John McCain's First Wife Opens Up About Him Leaving Her to Marry Cindy: 'It Broke My Heart'
It’s been almost 40 years since Sen. John McCain left his first wife and three young children to marry Cindy Lou Hensley, a woman 18 years his junior — yet a lingering pain remains evident on the face of his oldest daughter, Sidney McCain.
“We were all shocked and heartbroken,” Sidney says as she looks down and away from the camera filming her for John McCain: For Whom the Bell Tolls, a documentary that premiered Monday on HBO and details the extraordinary life of the Arizona Republican currently battling stage 4 brain cancer. “It caused quite a rift within the family.”
Sidney, 51, and her brothers Doug, 58, and Andy, 56, didn’t attend their father’s second wedding in 1980, although over the years they grew close to their father’s new wife, PEOPLE reported in 2008.
In the documentary, the 81-year-old McCain’s three oldest children as well as his ex-wife, Carol, 81, open up about the wounds of those difficult early years to filmmakers Peter, Teddy and George Kunhardt.
“Cindy was very young too, and you can’t help who you fall in love with,” says Sidney. “I truly believe that my dad is very much in love with Cindy, and I think she is very much in love with him, and I think there is something very beautiful about that. At the time it was really awful.”
When McCain married Carol Shepp in 1965 he adopted her sons, Doug and Andy, whom she had during her first marriage. John and Carol then had a daughter, Sidney, in the fall of 1966. A year later, McCain was captured as a prisoner of war in Vietnam and held for five-and-a-half years.
Upon McCain’s return, he became a commanding officer in a Naval squadron, followed by a job as a military liaison for the Senate. “We travelled all over the world together,” former Vice President Joe Biden says in the film of those days with McCain.
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Andy recalls: “As dad progressed, he was gone a lot, doing a lot of international travel, and it was putting a little stress on the marriage.”
It was during this time in 1979 that McCain met Cindy Hensley in Hawaii.
“I was a teacher of special education at the time in Arizona, and it was spring break and we were invited to a reception that was being held for a group of United States senators on their way through Hawaii to China,” Cindy, 64, recalls.
“He introduced himself to me and I just didn’t know what to expect. What I saw was this incredible human being that was a lot of fun to be around,” she continues, as viewers see a photo of a young and smiling Cindy sitting next to a brimming McCain.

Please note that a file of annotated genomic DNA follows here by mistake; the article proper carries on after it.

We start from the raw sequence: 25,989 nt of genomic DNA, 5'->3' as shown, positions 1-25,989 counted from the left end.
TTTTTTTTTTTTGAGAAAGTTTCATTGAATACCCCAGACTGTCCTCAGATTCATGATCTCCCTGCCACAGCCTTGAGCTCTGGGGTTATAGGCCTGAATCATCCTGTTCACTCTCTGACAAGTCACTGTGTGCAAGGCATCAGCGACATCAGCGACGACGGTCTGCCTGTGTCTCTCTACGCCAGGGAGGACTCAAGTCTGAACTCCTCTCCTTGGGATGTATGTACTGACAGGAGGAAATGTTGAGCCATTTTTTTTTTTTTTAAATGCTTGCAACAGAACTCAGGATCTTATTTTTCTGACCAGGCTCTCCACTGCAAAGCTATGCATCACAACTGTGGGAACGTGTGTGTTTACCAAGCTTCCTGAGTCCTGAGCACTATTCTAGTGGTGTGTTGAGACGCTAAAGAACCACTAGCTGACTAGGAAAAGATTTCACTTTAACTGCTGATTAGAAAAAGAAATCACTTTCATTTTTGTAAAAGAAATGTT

Within a year of meeting Cindy, the still-married McCain, then 43, asked the 25-year-old Cindy to marry him.
“I really didn’t think he’d propose,” Cindy says. “He was older. I knew he cared very deeply for me. I did know that.”
According to the Washington Post, John and Cindy obtained a marriage license in Arizona in early March 1980, four weeks before his divorce from Carol was final. They married six weeks later, on May 17.
In one of her few public comments about the marriage, Carol tells the filmmakers that her then-husband’s introduction to Cindy “was about the time our marriage was falling apart.”
“He was looking for a way to be young again, and that was the end of that,” she also says. “I didn’t know anything about it, I had no idea what was going on, I was pretty much blindsided and it broke my heart.”
Doug McCain recalls that the breakup “left a bad taste in my mouth ’cause I knew it wasn’t what my mother wanted. By the same token you know that sometimes things are beyond your control. I think the divorce rates among the POWs were extraordinarily high so in hindsight it’s probably not unexpected.”
While the initial shock of the divorce appears to remain painful, there has been significant healing.
“A lot of people tried to get me to say bad things about him during that time,” Carol tells the filmmakers of the 2008 presidential campaign. “And I was like, ‘Are you crazy? I would never do that, you don’t know me or you wouldn’t ask me.
“I mean, I love the man. I would never do anything to harm him in any way,” she says. “I am very sad that he is going to be leaving us in the next year. It’s heartbreaking. It’s not fair.”
Meanwhile daughter Sidney and second wife Cindy have reportedly developed a relationship over the years, and Andy McCain has been a longtime executive for Cindy McCain’s beer distribution business, Hensley Beverage Company.
These days, all three kids from McCain’s first marriage — as well as the four children from his second marriage — agree that it’s been Cindy who “has been a rock” during the senator’s struggle with glioblastoma, a very aggressive form of brain cancer, says filmmaker Peter Kunhardt.
She’s “been the point person to keep everybody informed and she’s been there for John,” Kunhardt tells PEOPLE. “She continues to be a very strong influence.”